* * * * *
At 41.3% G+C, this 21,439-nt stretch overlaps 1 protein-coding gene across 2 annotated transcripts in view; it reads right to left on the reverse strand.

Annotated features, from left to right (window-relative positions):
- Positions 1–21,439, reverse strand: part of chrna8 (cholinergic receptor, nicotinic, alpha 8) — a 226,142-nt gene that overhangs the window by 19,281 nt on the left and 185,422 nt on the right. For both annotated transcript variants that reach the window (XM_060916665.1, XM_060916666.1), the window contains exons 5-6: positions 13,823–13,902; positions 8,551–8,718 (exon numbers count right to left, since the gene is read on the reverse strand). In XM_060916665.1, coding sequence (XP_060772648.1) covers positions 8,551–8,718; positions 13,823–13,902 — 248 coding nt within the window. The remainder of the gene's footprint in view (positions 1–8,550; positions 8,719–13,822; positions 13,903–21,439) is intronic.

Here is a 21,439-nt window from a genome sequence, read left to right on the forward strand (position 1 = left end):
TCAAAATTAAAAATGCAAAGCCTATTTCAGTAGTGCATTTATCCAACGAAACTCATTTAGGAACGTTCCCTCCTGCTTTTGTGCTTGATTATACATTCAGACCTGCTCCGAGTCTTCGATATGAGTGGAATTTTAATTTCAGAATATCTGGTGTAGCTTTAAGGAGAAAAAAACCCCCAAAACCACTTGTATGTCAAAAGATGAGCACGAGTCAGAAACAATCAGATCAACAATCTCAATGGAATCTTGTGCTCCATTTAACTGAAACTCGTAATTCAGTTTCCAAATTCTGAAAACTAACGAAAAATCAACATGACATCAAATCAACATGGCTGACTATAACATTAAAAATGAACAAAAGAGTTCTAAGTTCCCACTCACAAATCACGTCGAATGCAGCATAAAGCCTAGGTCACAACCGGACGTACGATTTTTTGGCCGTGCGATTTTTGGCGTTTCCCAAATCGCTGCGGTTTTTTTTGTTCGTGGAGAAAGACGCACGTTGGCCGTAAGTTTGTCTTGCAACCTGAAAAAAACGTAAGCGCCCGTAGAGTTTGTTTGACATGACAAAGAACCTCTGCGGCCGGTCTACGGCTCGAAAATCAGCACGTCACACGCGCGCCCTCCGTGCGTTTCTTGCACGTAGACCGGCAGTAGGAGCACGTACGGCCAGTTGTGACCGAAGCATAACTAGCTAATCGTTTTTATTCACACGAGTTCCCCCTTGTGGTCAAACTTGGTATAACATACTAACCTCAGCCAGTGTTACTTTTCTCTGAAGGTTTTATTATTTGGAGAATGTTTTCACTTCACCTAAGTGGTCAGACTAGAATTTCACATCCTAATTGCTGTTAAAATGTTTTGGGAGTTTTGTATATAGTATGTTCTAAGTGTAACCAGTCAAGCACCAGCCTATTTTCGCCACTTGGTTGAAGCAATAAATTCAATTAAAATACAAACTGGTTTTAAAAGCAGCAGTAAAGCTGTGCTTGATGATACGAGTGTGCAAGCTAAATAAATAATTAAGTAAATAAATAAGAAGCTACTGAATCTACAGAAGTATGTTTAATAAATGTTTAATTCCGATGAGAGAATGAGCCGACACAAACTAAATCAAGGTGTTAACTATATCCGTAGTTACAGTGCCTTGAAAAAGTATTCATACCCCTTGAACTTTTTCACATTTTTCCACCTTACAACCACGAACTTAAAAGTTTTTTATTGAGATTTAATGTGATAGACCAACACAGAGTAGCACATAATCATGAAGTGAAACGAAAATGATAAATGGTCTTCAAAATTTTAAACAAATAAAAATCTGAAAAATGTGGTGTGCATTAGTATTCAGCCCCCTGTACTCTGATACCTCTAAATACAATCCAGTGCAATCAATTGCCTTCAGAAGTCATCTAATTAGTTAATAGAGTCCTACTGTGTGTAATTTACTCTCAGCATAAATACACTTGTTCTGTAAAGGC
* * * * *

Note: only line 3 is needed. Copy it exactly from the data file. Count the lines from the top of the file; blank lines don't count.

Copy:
- Positions 1–21,439, reverse strand: part of chrna8 (cholinergic receptor, nicotinic, alpha 8) — a 226,142-nt gene that overhangs the window by 19,281 nt on the left and 185,422 nt on the right. For both annotated transcript variants that reach the window (XM_060916665.1, XM_060916666.1), the window contains exons 5-6: positions 13,823–13,902; positions 8,551–8,718 (exon numbers count right to left, since the gene is read on the reverse strand). In XM_060916665.1, coding sequence (XP_060772648.1) covers positions 8,551–8,718; positions 13,823–13,902 — 248 coding nt within the window. The remainder of the gene's footprint in view (positions 1–8,550; positions 8,719–13,822; positions 13,903–21,439) is intronic.